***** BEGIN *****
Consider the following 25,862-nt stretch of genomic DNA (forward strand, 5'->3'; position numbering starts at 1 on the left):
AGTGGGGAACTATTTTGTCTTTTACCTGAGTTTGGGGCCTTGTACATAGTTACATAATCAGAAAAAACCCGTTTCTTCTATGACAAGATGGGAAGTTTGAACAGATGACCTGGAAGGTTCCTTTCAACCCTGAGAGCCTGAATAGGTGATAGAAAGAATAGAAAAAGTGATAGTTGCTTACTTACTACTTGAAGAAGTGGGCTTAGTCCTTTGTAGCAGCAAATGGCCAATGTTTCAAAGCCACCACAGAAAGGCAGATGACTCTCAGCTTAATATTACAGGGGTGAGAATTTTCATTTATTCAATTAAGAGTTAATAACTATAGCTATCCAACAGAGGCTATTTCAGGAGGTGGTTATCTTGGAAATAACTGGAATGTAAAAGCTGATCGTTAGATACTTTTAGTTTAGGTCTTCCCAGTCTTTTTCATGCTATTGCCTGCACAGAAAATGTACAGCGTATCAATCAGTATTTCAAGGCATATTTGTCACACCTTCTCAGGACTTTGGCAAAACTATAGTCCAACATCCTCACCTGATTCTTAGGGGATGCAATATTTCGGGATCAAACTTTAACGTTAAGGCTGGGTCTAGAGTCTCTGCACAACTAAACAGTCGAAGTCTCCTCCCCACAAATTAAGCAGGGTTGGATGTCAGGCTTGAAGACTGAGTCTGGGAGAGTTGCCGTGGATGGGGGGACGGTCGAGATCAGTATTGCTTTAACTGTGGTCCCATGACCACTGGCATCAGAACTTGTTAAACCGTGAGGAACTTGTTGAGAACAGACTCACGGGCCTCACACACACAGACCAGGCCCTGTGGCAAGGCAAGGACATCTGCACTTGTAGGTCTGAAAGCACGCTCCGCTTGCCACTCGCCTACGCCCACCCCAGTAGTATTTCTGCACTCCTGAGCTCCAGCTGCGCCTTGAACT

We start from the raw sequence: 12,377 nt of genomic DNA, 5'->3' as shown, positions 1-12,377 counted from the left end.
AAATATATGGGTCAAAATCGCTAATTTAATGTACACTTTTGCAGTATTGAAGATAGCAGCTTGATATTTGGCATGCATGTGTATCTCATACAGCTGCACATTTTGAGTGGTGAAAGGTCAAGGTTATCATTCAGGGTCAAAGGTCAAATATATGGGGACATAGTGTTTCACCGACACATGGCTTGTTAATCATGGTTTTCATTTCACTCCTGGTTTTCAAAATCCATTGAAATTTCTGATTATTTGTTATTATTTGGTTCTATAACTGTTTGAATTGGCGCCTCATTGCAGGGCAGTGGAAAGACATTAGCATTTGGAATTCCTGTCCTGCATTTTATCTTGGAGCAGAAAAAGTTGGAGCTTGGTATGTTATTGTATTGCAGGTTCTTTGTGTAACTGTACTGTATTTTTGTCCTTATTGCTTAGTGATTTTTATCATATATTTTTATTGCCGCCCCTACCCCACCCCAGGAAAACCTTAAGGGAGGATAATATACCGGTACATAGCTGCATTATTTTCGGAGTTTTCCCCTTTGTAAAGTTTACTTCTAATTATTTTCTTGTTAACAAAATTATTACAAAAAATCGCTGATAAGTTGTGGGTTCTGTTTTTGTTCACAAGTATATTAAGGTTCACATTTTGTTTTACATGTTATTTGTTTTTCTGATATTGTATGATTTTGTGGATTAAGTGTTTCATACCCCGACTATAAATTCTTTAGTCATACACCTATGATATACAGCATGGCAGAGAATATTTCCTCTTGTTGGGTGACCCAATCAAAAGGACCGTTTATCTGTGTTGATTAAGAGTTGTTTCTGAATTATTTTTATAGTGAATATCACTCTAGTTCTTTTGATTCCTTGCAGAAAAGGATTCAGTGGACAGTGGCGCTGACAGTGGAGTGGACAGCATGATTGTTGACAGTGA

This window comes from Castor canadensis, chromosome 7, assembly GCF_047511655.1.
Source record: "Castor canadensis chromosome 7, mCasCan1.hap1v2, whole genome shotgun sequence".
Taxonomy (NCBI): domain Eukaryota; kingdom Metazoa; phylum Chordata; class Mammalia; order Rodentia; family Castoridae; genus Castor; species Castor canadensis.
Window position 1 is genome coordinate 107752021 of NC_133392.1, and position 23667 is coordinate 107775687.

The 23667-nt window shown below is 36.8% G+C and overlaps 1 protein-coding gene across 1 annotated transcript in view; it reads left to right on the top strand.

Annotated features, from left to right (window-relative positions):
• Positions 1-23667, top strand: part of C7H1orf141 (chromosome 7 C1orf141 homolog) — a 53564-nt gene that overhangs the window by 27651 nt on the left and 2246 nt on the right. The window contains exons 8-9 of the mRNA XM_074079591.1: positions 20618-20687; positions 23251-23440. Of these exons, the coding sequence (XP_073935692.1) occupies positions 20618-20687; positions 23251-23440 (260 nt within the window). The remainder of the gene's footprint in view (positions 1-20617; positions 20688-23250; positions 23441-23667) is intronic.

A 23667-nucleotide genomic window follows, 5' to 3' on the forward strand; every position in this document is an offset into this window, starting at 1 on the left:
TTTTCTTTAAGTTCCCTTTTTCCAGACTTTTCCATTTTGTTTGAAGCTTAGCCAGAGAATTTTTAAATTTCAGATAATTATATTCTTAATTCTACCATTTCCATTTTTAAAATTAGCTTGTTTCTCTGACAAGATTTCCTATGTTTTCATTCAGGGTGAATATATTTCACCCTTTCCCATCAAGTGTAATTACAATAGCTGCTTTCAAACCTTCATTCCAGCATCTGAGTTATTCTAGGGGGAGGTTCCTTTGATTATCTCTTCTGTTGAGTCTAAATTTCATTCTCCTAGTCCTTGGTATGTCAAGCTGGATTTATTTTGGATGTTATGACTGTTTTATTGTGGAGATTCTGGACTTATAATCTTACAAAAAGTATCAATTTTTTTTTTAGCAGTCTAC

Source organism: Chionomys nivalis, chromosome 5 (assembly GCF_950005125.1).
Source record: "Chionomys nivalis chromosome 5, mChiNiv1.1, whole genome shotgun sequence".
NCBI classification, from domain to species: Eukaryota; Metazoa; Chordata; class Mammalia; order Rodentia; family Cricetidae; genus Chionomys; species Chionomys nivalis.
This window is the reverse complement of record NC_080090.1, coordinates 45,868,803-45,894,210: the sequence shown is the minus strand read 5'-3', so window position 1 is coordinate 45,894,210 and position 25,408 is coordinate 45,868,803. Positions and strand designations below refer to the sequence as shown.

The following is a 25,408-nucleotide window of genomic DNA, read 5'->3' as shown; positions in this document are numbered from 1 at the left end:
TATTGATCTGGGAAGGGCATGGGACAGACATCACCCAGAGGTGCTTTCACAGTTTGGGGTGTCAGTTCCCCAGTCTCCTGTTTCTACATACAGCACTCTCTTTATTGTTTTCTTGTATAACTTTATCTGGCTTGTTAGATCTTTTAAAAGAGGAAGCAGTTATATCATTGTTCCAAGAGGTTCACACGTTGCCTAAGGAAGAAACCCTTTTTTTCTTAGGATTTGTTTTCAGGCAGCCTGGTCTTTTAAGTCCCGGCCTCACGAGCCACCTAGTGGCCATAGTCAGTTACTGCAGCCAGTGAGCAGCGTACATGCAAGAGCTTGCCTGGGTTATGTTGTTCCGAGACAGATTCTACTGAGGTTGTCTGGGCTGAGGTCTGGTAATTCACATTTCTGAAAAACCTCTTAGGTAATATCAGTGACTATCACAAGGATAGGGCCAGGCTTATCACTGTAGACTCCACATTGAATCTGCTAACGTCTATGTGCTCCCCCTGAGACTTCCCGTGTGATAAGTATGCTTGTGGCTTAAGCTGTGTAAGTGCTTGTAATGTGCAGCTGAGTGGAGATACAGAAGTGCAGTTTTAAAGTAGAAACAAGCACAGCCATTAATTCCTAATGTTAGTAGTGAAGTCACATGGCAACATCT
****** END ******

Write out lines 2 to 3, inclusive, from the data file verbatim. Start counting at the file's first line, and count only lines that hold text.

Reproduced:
AGTGGGGAACTATTTTGTCTTTTACCTGAGTTTGGGGCCTTGTACATAGTTACATAATCAGAAAAAACCCGTTTCTTCTATGACAAGATGGGAAGTTTGAACAGATGACCTGGAAGGTTCCTTTCAACCCTGAGAGCCTGAATAGGTGATAGAAAGAATAGAAAAAGTGATAGTTGCTTACTTACTACTTGAAGAAGTGGGCTTAGTCCTTTGTAGCAGCAAATGGCCAATGTTTCAAAGCCACCACAGAAAGGCAGATGACTCTCAGCTTAATATTACAGGGGTGAGAATTTTCATTTATTCAATTAAGAGTTAATAACTATAGCTATCCAACAGAGGCTATTTCAGGAGGTGGTTATCTTGGAAATAACTGGAATGTAAAAGCTGATCGTTAGATACTTTTAGTTTAGGTCTTCCCAGTCTTTTTCATGCTATTGCCTGCACAGAAAATGTACAGCGTATCAATCAGTATTTCAAGGCATATTTGTCACACCTTCTCAGGACTTTGGCAAAACTATAGTCCAACATCCTCACCTGATTCTTAGGGGATGCAATATTTCGGGATCAAACTTTAACGTTAAGGCTGGGTCTAGAGTCTCTGCACAACTAAACAGTCGAAGTCTCCTCCCCACAAATTAAGCAGGGTTGGATGTCAGGCTTGAAGACTGAGTCTGGGAGAGTTGCCGTGGATGGGGGGACGGTCGAGATCAGTATTGCTTTAACTGTGGTCCCATGACCACTGGCATCAGAACTTGTTAAACCGTGAGGAACTTGTTGAGAACAGACTCACGGGCCTCACACACACAGACCAGGCCCTGTGGCAAGGCAAGGACATCTGCACTTGTAGGTCTGAAAGCACGCTCCGCTTGCCACTCGCCTACGCCCACCCCAGTAGTATTTCTGCACTCCTGAGCTCCAGCTGCGCCTTGAACT

We start from the raw sequence: 12,377 nt of genomic DNA, 5'->3' as shown, positions 1-12,377 counted from the left end.